A view of the glass dome of the conservatory from the gardens
The lawn is still green but not much longer now that very cold weather has set in.
Alongside the lawn is a modern arbor.
The gardens were laid out in geometric patterns and the plants are balanced without being strictly formal and symmetrical in arrangement.
Rose gardens with frozen roses caught in mid bloom.
It's easier to see the structure of the gardens in the winter. It's also cold so I didn't spend a lot of time in these gardens which would be pretty to visit in warmer weather.
After a quick tour of the gardens we walked across the top of the National Mall and west face of the Capitol past the frozen reflecting pool. We were surprised to see the Washington Monument covered in scaffolding. The monument was damaged in a 5.8 earthquake in 2011 and is now undergoing repairs which are nearly complete. Museums and government buildings are arranged along both sides of the Mall. The red brick building on the left is the Smithsonian castle.
The sky was blue and the light clouds allowed the sun to shine through making for some beautiful scenes.
This might be a Chestnut tree from the looks of the nuts it was dropping at the base.
Rose gardens along the northeast side of the Capitol lawn.
Full view of the Capitol building with the House Chambers on the left and Senate Chambers on the right.
Bright Maples add a touch of color to this small park between the Capitol and Union Station.
The entrance to Union Station and hub of activity in this part of town. I've been inside the building many times while changing from Amtrak to the Metro but rarely get the opportunity to enjoy the outside.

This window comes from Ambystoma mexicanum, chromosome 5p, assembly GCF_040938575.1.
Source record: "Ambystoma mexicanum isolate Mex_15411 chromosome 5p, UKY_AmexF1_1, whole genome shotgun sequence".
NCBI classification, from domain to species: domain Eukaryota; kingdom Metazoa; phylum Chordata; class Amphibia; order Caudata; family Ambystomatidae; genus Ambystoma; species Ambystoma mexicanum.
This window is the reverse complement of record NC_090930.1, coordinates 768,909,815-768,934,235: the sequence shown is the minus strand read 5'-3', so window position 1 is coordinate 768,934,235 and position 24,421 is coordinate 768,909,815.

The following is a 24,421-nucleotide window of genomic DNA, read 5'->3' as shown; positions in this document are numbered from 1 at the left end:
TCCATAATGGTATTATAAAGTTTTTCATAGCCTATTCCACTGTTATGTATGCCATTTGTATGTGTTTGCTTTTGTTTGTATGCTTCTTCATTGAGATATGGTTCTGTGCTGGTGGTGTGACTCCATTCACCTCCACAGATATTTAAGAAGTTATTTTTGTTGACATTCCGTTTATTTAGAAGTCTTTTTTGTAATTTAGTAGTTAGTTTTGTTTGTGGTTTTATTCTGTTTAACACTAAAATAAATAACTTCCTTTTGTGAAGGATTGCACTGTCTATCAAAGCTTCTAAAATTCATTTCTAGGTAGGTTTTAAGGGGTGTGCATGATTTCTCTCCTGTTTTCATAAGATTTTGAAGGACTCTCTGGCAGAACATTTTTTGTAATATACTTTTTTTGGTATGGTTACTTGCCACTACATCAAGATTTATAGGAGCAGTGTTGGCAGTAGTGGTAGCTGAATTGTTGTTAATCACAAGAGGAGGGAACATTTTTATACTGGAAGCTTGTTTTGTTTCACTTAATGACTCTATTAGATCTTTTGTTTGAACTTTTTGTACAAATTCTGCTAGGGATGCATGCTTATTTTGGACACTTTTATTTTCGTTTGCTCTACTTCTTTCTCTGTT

A replica of the Liberty Bell in front. Wonder how long this has been here?
Dramatic arcades on each side of the entrance. It's amazing how easy it is to get used to the architecture when you live here and fun for me to look at it all anew.
Shortly after lunch Neal went to his meetings while I decided to take a walk through the city and do a little more shopping. Perhaps because I don't live in a big city now I appreciate the sights and sounds of the city--at least for a little while. Here is the entrance gate to Chinatown.
Later in the afternoon I headed back to our hotel in the Foggy Bottom neighborhood which is home to the U.S. State Department, The Kennedy Center, and George Washington University (GWU). The (in)famous Watergate building is there, too. A small park near the GWU Hospital. Washington has numerous small parks like this with huge trees to soften the city edges.
But it gets really, really cold and windy as the sun creates shadows on the streets, and I wasn't keen to keep walking in the city. Shop local even when on the road. This Austin-based Whole Foods Market was just a few blocks from the hotel so I picked up a salad and headed back to the room. These people look cold don't they?
But I am a garden blogger after all and my walk back to the hotel took me through the Foggy Bottom neighborhood. Of course I used the opportunity to check out a few city gardens.
The Camellias and Eucalyptus are in a nicely landscaped corner garden. This is a large garden for the neighborhood.
The view along New Hampshire Avenue across from the hotel.
Just had to go check out the gardens across the street. Is that a yucca?
Their "straw" bale is sprouting.
A seating area for warmer days.
Another Eucalyptus. The two corner gardens at opposite ends of the block were landscaped by the same firm.
There's a swing in the yard too.
Directly across from the hotel, bright leaves on the trees and colorful houses make a nice streetscape.
Tomorrow we head up to snowy Pennsylvania (the state, not the avenue) for Thanksgiving on the Fox family farm.